Social media: How to stop blogger payola

FTC orders bloggers to come clean about taking payoffs from advertisers.

To disclose or not to disclose. For bloggers, Twitterers and other online writers, that’s now the question — or it will be come Dec. 1, when newly announced regulations from the U.S. Federal Trade Commission come into effect, requiring them to disclose payments or handouts they accept from the makers or suppliers of items they endorse in their posts. Failure to do so could bring a fine of up to $16,000 per infraction.

While some social media participants — mostly those already disclosing freebies — are in favour of the new rules, reaction from most writers and commentators in the U.S. has been overwhelmingly negative. Dan Gillmor, director of the Knight Center for Digital Media Entrepreneurship at Arizona State University’s Walter Cronkite School of Journalism and Mass Communication, speaks for many observers when he says the guidelines are puzzling, impractical and will do more harm than good. “[The FTC] is hopelessly confused about what this online medium is. That’s not the time you put out regulations.”

The idea of incorporating a disclaimer into every Facebook post and 140-character Twitter tweet sure sounds unworkable. So does monitoring it, a fact that even Richard Cleland, an FTC spokesperson, acknowledges. Cleland says the real aim of the rules is to compel advertisers to monitor disclosure on any blogs being paid to endorse their products, not to fine the individual consumer endorser. Failure to comply with the new guidelines will be judged on a “case-by-case basis,” and Cleland doesn’t expect the FTC will be knocking on every suburban blogger’s door.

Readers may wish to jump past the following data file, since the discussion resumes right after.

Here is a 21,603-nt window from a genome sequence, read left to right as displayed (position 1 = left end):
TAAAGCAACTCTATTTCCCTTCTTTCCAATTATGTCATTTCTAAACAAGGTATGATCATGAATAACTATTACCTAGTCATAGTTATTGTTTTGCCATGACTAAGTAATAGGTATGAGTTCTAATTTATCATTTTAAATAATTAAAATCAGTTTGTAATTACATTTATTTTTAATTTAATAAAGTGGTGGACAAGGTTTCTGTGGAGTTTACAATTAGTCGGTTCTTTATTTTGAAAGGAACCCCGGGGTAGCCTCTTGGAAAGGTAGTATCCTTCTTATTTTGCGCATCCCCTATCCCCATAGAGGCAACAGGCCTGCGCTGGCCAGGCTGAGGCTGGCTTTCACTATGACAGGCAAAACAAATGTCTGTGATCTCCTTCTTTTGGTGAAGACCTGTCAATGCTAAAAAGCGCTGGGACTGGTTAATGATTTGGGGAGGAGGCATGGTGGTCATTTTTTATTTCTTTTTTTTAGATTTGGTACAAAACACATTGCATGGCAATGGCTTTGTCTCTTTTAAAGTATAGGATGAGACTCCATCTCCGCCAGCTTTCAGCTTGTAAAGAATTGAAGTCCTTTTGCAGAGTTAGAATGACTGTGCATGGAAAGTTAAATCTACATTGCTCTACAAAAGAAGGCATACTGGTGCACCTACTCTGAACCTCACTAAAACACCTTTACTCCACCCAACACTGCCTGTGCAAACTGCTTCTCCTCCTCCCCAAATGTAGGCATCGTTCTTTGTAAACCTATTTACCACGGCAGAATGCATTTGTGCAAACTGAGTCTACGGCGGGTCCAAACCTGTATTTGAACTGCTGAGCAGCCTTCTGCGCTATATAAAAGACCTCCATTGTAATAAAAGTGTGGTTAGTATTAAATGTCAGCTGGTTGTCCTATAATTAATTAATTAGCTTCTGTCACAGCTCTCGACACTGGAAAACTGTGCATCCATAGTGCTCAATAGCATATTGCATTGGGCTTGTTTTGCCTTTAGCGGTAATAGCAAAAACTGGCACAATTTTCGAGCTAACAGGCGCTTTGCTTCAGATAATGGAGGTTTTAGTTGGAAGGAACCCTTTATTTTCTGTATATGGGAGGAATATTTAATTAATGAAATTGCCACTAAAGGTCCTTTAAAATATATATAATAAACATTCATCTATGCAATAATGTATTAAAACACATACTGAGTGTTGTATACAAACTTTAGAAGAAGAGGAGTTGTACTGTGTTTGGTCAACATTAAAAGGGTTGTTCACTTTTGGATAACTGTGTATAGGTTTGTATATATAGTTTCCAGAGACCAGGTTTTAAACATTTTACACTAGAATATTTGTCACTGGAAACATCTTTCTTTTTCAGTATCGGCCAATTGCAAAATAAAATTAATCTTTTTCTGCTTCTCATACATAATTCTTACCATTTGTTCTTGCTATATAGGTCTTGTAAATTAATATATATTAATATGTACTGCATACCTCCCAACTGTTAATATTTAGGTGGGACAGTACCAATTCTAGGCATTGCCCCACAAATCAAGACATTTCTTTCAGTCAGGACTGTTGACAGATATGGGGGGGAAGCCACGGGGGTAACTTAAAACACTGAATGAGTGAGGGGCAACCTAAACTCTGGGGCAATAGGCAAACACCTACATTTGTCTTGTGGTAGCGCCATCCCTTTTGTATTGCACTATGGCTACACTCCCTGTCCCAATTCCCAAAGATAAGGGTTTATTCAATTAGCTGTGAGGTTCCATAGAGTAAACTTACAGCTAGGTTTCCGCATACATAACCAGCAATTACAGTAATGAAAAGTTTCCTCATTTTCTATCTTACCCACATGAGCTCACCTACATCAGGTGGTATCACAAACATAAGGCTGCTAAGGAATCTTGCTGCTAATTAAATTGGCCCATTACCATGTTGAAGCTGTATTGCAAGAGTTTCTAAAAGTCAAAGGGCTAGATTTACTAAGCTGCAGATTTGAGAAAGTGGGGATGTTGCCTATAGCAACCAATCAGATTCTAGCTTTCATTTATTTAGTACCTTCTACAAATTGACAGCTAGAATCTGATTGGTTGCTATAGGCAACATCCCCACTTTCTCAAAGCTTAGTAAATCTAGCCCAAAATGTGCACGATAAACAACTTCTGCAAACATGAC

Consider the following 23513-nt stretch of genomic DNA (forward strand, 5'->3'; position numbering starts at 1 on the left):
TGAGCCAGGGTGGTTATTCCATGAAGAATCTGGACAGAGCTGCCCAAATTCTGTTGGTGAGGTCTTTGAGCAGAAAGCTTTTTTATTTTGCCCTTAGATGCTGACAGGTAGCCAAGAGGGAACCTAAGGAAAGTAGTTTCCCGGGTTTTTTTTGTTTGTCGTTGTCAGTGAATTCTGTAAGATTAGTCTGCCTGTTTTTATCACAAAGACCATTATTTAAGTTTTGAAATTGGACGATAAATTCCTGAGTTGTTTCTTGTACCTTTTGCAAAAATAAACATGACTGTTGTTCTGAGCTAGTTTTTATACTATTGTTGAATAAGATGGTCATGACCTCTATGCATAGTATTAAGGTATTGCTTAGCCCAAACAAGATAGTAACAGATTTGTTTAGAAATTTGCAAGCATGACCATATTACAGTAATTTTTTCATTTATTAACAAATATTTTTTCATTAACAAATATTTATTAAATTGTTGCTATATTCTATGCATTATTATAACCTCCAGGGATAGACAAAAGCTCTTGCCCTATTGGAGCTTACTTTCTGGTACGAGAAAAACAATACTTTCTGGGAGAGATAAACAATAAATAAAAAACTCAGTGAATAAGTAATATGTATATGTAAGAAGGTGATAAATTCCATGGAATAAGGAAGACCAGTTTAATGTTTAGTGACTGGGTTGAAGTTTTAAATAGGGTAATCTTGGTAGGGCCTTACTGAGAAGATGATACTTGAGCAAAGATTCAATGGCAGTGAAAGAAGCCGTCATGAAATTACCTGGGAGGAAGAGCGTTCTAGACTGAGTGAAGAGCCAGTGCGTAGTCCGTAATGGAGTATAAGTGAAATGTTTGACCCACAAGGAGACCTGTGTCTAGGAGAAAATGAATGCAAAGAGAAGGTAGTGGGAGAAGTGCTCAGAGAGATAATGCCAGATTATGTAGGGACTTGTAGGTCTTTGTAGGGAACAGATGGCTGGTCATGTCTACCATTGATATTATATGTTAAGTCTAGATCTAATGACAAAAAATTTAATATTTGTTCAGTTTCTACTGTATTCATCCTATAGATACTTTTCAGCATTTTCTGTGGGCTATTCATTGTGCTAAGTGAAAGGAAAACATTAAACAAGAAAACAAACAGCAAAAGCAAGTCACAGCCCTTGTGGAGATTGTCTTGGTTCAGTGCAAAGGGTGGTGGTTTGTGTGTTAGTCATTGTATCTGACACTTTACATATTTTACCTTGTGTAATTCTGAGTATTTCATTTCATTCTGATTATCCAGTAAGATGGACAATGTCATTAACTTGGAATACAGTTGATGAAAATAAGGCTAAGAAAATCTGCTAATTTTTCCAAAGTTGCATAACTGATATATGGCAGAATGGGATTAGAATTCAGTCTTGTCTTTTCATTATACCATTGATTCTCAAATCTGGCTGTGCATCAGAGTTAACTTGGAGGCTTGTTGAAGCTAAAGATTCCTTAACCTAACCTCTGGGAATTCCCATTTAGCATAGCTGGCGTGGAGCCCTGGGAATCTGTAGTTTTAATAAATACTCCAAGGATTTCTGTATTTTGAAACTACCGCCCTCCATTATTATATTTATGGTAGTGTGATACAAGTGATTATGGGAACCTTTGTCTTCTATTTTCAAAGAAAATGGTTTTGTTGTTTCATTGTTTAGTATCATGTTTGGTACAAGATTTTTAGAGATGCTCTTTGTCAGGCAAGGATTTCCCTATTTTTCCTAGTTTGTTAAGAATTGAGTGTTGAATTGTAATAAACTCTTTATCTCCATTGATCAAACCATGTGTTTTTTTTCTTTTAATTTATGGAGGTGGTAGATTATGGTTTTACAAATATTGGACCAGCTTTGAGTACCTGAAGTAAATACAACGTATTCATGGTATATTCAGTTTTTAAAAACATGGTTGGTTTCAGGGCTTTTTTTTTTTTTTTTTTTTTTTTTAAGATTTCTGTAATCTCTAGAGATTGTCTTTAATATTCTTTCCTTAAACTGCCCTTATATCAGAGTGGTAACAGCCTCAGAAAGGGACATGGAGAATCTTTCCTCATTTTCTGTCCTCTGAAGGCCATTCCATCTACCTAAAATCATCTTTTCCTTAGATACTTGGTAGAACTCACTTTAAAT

But the complaints don’t stop there. Many bloggers also object to the FTC worrying about this at all, especially when members of the traditional media are under no obligation to mention any gratis products that show up at their office. The latter argument overlooks one important fact, however — most papers and traditional media groups have their own strict rules in place that disallow payola. And the reason they do is to protect their credibility with their audience.

From that perspective, it’s possible to see ways in which these new guidelines might actually aid, and indeed further advance, online communities. Far from limiting product-related speech on the Internet, for example, disclosure might actually increase writers’ credibility. That, according to Joe Chernov, vice-president of communications at BzzAgent, a word-of-mouth marketing company, could make a huge difference to an already-skeptical audience. “Word-of-mouth marketing travels three times as far when consumers assess a review as being honest and unscripted,” he says. The fact that the FTC made these guidelines a priority can also be seen as an endorsement of the growing influence and legitimacy of social media as a tool for marketers.

As with most regulation, then, it comes down to enforcement. Done badly, it will be a disaster. But if these guidelines merely give the public a unified place to direct complaints about online scams while serving as a formal warning to the “cloggers” filling cyberspace up with false advertising, the fury may prove unwarranted. And since a new blog is started somewhere in the world every second of every day, it might even mean a little more space for online voices to have a conversation.